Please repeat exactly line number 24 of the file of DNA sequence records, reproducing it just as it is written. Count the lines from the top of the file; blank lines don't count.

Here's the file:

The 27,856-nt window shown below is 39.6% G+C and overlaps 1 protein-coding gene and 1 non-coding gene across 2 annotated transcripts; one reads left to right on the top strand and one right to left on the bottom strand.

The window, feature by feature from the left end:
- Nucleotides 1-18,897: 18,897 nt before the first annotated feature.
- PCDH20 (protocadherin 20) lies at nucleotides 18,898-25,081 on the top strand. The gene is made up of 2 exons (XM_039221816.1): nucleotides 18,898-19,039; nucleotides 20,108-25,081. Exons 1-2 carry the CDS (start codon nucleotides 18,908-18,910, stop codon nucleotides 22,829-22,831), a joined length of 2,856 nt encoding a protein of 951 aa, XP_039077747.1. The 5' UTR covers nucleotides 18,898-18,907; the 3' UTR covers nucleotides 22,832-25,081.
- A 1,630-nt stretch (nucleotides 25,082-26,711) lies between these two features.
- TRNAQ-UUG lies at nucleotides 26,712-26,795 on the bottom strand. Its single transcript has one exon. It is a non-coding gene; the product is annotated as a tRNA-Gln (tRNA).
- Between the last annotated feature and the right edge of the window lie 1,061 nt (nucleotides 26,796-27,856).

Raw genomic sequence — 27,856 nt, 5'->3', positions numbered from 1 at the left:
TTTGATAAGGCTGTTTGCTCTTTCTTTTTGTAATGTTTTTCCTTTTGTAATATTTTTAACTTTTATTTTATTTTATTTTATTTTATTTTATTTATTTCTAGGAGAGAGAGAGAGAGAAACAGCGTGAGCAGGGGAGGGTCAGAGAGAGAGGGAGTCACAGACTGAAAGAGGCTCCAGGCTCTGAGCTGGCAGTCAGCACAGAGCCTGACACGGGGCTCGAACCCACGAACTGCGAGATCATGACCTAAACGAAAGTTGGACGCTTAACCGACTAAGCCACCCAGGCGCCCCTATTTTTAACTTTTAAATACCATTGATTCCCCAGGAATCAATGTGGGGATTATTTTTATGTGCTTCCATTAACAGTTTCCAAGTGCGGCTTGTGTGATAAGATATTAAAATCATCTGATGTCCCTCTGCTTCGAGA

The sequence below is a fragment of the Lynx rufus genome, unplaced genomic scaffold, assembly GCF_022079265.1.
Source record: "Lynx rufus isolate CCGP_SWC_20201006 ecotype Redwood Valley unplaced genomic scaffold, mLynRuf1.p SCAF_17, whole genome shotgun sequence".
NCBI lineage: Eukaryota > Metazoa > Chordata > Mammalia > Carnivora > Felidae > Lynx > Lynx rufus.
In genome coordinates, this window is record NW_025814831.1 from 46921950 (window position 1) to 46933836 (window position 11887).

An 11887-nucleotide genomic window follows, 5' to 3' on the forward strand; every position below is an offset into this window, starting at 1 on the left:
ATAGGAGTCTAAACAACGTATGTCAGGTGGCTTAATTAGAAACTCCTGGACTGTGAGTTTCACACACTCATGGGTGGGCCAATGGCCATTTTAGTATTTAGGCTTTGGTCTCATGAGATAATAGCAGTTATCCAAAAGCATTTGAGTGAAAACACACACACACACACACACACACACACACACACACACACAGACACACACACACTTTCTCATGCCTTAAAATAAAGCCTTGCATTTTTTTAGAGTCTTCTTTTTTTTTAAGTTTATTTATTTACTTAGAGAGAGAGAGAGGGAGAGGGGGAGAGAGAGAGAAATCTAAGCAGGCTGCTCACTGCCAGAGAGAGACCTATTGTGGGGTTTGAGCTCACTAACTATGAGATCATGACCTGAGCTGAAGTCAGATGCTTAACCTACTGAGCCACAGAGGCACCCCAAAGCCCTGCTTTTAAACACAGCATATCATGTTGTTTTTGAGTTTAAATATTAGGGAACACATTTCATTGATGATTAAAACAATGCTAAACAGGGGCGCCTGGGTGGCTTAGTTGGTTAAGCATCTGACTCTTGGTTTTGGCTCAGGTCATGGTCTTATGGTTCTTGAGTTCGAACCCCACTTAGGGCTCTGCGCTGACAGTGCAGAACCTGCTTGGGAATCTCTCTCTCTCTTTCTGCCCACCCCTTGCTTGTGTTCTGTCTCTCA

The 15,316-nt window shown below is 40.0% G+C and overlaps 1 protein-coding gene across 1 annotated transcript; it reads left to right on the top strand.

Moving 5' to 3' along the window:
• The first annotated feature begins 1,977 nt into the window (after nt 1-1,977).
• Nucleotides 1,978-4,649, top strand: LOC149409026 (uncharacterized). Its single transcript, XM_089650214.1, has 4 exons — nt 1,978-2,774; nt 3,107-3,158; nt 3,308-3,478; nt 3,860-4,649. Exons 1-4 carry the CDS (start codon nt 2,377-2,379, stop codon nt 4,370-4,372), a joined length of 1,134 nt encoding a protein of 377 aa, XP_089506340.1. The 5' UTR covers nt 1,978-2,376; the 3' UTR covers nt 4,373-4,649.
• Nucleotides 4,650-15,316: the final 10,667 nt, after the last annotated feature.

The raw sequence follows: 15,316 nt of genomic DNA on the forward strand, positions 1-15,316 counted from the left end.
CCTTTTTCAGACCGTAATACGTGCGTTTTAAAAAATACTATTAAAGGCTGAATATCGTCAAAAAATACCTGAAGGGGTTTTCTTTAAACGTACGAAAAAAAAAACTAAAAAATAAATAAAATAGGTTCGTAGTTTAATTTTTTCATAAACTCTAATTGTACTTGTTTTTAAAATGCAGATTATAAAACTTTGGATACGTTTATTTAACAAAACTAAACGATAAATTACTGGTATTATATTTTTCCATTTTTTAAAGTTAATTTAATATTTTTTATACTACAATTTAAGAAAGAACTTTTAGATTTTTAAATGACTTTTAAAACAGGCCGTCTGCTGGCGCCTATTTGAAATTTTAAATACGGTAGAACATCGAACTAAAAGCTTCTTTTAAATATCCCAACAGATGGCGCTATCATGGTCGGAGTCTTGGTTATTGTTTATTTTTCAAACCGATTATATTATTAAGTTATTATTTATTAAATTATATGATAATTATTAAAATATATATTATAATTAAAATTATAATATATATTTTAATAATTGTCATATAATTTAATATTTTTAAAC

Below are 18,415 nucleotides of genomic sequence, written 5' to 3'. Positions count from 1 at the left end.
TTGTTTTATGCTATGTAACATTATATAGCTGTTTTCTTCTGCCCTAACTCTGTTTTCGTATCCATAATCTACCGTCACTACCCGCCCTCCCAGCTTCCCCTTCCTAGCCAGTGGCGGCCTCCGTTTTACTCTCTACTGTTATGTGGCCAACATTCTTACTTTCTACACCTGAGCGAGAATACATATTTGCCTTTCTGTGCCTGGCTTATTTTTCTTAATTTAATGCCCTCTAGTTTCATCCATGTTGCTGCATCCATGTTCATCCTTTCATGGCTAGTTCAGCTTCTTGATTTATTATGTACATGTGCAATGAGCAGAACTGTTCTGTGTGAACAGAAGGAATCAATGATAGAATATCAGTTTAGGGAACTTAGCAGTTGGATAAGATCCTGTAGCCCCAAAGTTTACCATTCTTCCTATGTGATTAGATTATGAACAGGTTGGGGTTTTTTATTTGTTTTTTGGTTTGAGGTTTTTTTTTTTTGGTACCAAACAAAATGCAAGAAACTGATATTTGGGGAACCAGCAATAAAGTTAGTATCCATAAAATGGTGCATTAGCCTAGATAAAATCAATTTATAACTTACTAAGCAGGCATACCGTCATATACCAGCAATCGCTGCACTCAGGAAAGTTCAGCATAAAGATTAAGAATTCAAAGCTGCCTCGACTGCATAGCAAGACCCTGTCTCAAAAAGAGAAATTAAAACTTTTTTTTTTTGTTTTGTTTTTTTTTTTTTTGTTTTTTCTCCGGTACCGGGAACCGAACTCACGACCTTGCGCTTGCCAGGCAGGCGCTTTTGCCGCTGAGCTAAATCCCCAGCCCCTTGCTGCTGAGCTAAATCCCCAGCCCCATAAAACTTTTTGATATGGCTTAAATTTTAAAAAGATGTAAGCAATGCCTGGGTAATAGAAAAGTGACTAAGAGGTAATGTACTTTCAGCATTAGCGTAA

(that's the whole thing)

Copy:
TTGTTTTATGCTATGTAACATTATATAGCTGTTTTCTTCTGCCCTAACTCTGTTTTCGTATCCATAATCTACCGTCACTACCCGCCCTCCCAGCTTCCCCTTCCTAGCCAGTGGCGGCCTCCGTTTTACTCTCTACTGTTATGTGGCCAACATTCTTACTTTCTACACCTGAGCGAGAATACATATTTGCCTTTCTGTGCCTGGCTTATTTTTCTTAATTTAATGCCCTCTAGTTTCATCCATGTTGCTGCATCCATGTTCATCCTTTCATGGCTAGTTCAGCTTCTTGATTTATTATGTACATGTGCAATGAGCAGAACTGTTCTGTGTGAACAGAAGGAATCAATGATAGAATATCAGTTTAGGGAACTTAGCAGTTGGATAAGATCCTGTAGCCCCAAAGTTTACCATTCTTCCTATGTGATTAGATTATGAACAGGTTGGGGTTTTTTATTTGTTTTTTGGTTTGAGGTTTTTTTTTTTTGGTACCAAACAAAATGCAAGAAACTGATATTTGGGGAACCAGCAATAAAGTTAGTATCCATAAAATGGTGCATTAGCCTAGATAAAATCAATTTATAACTTACTAAGCAGGCATACCGTCATATACCAGCAATCGCTGCACTCAGGAAAGTTCAGCATAAAGATTAAGAATTCAAAGCTGCCTCGACTGCATAGCAAGACCCTGTCTCAAAAAGAGAAATTAAAACTTTTTTTTTTTGTTTTGTTTTTTTTTTTTTTGTTTTTTCTCCGGTACCGGGAACCGAACTCACGACCTTGCGCTTGCCAGGCAGGCGCTTTTGCCGCTGAGCTAAATCCCCAGCCCCTTGCTGCTGAGCTAAATCCCCAGCCCCATAAAACTTTTTGATATGGCTTAAATTTTAAAAAGATGTAAGCAATGCCTGGGTAATAGAAAAGTGACTAAGAGGTAATGTACTTTCAGCATTAGCGTAA